The Variables property is an instance of the CombatantVariables class (also not a Monobehaviour), which is a simple wrapper around the Combatant.Variables methods. It won't throw an exception if Combatant is null though, which can eliminate some repetitive null checks. I just noticed that it currently only has Set methods for bool, string, and float values and no Get methods. I'll add those in the next version. :-) These were the only types that I needed during development.

    The ORKEquipmentSlotController and ORKInventoryBridge

    These classes work together and attempt to solve the problem of keeping the inventory and equipment in sync between ORK and TPC. All of the bugs are not worked out of this yet. ;-)

    ORKInventoryBridge is fairly straightforward: it listens for events sent by an ORKEquipmentSlotController component and then adds or removes the item from TPC's Inventory component. The current paradigm that I'm using is that items are only in TPC's Inventory if they are equipped in ORK. There should be some changes coming to Items in TPC that will make it possible to create them at run-time (instead of requiring them to be set up on the character at design time) which will streamline this whole aspect significantly.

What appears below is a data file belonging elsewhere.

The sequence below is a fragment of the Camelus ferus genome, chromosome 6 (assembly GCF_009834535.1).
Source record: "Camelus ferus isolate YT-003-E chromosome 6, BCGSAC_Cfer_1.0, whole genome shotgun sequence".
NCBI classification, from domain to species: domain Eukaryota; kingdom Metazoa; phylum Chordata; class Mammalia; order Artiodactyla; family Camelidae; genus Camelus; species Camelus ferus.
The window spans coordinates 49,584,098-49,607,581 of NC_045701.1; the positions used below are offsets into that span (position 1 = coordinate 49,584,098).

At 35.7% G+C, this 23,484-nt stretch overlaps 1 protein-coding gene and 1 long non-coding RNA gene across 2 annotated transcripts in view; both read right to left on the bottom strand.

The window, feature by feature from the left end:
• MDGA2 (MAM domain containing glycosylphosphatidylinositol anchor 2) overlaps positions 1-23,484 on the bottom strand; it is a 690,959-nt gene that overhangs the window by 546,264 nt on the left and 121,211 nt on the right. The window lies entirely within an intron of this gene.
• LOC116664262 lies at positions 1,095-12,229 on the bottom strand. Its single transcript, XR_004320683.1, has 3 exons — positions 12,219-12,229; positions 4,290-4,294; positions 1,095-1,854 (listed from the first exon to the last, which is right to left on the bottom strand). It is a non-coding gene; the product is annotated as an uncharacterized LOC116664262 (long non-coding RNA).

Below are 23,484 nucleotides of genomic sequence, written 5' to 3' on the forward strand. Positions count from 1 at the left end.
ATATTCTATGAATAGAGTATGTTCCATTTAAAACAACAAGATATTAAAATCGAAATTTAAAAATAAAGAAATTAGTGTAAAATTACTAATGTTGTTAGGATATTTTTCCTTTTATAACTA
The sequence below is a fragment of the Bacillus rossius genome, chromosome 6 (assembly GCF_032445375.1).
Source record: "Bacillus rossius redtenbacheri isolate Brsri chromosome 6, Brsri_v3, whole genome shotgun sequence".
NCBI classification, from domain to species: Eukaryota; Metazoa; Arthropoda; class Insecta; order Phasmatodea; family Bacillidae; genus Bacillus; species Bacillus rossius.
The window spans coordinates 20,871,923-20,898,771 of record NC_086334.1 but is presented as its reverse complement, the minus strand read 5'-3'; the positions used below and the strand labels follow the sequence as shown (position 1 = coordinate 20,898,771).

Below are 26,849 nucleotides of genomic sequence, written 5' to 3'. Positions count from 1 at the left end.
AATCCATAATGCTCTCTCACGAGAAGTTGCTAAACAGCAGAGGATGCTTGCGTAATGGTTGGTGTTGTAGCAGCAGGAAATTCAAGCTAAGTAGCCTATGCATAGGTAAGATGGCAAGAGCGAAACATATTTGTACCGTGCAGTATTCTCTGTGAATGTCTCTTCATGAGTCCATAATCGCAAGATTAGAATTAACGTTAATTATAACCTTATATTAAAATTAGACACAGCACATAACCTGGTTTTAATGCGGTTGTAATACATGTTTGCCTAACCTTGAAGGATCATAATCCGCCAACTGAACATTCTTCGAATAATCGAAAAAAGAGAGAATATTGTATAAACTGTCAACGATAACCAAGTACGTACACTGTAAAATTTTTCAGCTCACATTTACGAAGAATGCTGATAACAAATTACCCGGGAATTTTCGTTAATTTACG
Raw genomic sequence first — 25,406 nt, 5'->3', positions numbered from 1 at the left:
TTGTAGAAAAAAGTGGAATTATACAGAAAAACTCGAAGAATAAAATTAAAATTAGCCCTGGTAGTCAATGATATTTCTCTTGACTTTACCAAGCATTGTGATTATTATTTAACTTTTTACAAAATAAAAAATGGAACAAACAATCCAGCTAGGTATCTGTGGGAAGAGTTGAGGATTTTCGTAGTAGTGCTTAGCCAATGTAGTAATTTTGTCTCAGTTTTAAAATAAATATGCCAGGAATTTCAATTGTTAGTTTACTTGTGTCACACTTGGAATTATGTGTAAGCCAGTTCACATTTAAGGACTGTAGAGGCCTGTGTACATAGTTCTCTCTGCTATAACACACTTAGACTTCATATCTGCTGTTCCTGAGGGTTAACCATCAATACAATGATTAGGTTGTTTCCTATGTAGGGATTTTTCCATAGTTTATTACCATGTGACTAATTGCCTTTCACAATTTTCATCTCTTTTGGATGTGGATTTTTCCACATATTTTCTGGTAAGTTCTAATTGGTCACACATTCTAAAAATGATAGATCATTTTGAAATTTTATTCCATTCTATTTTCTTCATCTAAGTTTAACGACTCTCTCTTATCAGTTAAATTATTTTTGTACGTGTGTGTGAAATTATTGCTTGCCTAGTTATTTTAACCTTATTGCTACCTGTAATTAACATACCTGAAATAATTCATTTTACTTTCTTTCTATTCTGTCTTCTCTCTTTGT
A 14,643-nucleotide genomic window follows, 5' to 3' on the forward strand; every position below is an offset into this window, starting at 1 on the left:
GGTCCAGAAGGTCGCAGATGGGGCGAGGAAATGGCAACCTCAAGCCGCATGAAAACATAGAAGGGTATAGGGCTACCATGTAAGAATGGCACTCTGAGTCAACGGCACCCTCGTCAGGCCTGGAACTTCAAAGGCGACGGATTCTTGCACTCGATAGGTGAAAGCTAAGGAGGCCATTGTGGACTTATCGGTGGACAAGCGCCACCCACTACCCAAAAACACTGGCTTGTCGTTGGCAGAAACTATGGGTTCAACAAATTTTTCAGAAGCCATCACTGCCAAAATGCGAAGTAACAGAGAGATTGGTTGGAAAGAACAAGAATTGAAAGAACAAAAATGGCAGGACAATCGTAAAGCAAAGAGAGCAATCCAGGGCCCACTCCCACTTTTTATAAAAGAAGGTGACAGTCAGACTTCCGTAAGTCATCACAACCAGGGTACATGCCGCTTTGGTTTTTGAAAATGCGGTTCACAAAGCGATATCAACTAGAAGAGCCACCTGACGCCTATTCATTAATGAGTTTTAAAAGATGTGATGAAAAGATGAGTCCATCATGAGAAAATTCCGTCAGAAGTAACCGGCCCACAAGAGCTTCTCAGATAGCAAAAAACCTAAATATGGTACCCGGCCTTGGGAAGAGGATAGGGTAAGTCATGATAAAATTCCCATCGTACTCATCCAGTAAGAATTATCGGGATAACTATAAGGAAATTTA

ORKEquipmentSlotController is an abstract class with two current implentations, one for the Weapon (right hand) slot, and one for the Shield (left hand) slot. Those aren't the final names, as I do intend to get it working with dual wielded weapons. I've been creating an empty GameObject named "Equipment Slot Setup" and parenting it to the root of the Player prefab, but it could go anywhere on the prefab; the root is pretty cluttered already, so I wanted to tidy it up a bit. This component uses a custom inspector: